You arrive, as I have, at forty and you are forced to admit to yourself and others than you cannot ultimately be happy about everything. It is impossible to arrive at a state in which you are pleased with every element of your life, no matter how hard you work, because your ideal states for various elements of your life would be in conflict with one another, irreconcilable.
So it becomes a game of sacrifices. Which things are the things I want to give up on? In which particular ways do I choose to suffer, so that in other ways I can be happy?
Because everyone sacrifices. Everyone suffers. The only question is which sacrifices and forms of suffering you choose, because it is these that enable the other parts of your life to be happy.
My condolences to the person that refuses to sacrifice or to suffer on any point, that won’t compromise anywhere. They’ll also fail to find happiness anywhere, in any part of their life.
Such people are doomed to a life of suffering by virtue of being in eternal purgatory. Nothing is ever achieved, but nothing is ever off the table. Today, for them, never comes, though tomorrow always looms frustratingly near on the horizon.
But it’s an illusion. One, happily, that I am—as the result of all of this—significantly unlikely to fall victim to.
— § —
Some abstract “wants” for the second half of my life:
– I want my family to be intact
– I want myself and my wife to be happy with one another
– I want to stay married
– I want my Ph.D. to matter
– I want to help young people and society
– I want to have a strong connection to academics and public knowledge
– I want to write and to be known for my writing in new ways
– I want to preserve a significant portion of my independence as a brand and laborer
– I want to multiply my income stream at least by a factor of four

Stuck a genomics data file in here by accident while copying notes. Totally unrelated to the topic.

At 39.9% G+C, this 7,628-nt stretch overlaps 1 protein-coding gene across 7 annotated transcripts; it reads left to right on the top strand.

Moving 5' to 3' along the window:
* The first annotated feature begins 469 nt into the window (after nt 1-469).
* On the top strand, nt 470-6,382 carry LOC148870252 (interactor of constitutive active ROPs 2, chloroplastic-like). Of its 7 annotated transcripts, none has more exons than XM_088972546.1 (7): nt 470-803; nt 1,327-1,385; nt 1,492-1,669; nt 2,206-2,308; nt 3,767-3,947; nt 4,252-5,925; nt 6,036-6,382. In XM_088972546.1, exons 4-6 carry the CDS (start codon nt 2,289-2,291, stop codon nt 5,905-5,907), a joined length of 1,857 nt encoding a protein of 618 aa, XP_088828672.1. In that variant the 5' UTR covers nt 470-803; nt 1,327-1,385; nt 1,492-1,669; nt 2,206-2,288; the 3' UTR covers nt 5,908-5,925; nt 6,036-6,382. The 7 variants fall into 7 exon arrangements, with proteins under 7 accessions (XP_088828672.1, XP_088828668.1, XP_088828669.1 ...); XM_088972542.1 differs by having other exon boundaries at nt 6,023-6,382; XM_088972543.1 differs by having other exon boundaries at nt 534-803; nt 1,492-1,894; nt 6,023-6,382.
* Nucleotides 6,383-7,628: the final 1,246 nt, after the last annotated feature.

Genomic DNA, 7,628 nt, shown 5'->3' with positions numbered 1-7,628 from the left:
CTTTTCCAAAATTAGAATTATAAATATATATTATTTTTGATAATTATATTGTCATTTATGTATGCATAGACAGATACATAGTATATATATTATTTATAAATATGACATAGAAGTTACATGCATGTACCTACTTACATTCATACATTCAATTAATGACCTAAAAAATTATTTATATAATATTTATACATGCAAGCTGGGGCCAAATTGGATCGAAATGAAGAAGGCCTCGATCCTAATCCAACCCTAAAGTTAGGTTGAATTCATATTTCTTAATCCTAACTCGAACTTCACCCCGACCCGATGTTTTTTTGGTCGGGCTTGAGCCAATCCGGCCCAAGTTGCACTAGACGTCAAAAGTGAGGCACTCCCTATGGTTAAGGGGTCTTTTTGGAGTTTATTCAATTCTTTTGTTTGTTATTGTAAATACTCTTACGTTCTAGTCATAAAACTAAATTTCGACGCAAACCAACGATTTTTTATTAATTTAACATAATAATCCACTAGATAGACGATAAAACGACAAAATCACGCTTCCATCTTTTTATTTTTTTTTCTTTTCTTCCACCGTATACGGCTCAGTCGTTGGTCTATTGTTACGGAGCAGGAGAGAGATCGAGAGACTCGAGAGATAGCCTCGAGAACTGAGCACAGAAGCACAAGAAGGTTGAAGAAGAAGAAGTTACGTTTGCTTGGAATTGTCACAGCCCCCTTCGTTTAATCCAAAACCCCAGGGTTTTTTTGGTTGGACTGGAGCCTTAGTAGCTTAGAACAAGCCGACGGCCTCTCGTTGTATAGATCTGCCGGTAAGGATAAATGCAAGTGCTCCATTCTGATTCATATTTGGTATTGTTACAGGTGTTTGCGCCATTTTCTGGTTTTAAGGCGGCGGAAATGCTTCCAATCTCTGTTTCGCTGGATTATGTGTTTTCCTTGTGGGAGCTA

– I want to be debt-free
– I want to own multiple houses
– I want to live in a dense urban area
– I want to be involved in many meaningful projects at any given time
– I want my children to one day be proud of my career
– I want to support them well in building the lives that they want
– I want to feel as though I’ve preserved some semblance of self and integrity
– I want space to think
– I want happy memories
– I want to be multilingual
– I want to be expert in multiple subject areas
– I want to remain intellectually active and productive until the end
It’s not yet clear to me which of these things can go together and which are in conflict with one another, much less which of them can actually be achieved, without any particular consideration for the other wants in the list.
— § —
One of the reasons roses are so attractive is that they look as though they’re made out of thin, red leather, and leather is a material that is highly evocative of the emergent experience of life in kingdom animalia, phylum chordata, subphylum vertebrata, class mammalia.
It is as though they are the most mammal-like of all plants in some way.
Or maybe this is weird, I don’t know. I grant that the vegans would be upset. But then, the vegans are all insane and possibly morally bankrupt, so it doesn’t matter much.
Oh, don’t get the vapors. I know, I used to be one of them, and I ran in those circles extensively. Veganism is the behavioral expression of psychological defense mechanisms resulting from childhood trauma, in one way or another.
I’ve never seen a case in which I didn’t believe this to be true, myself included.
— § —
Let’s see, what else can I say to offend or to get myself dismissed as a serious person?
— § —
Happy Valentine’s Day, everyone.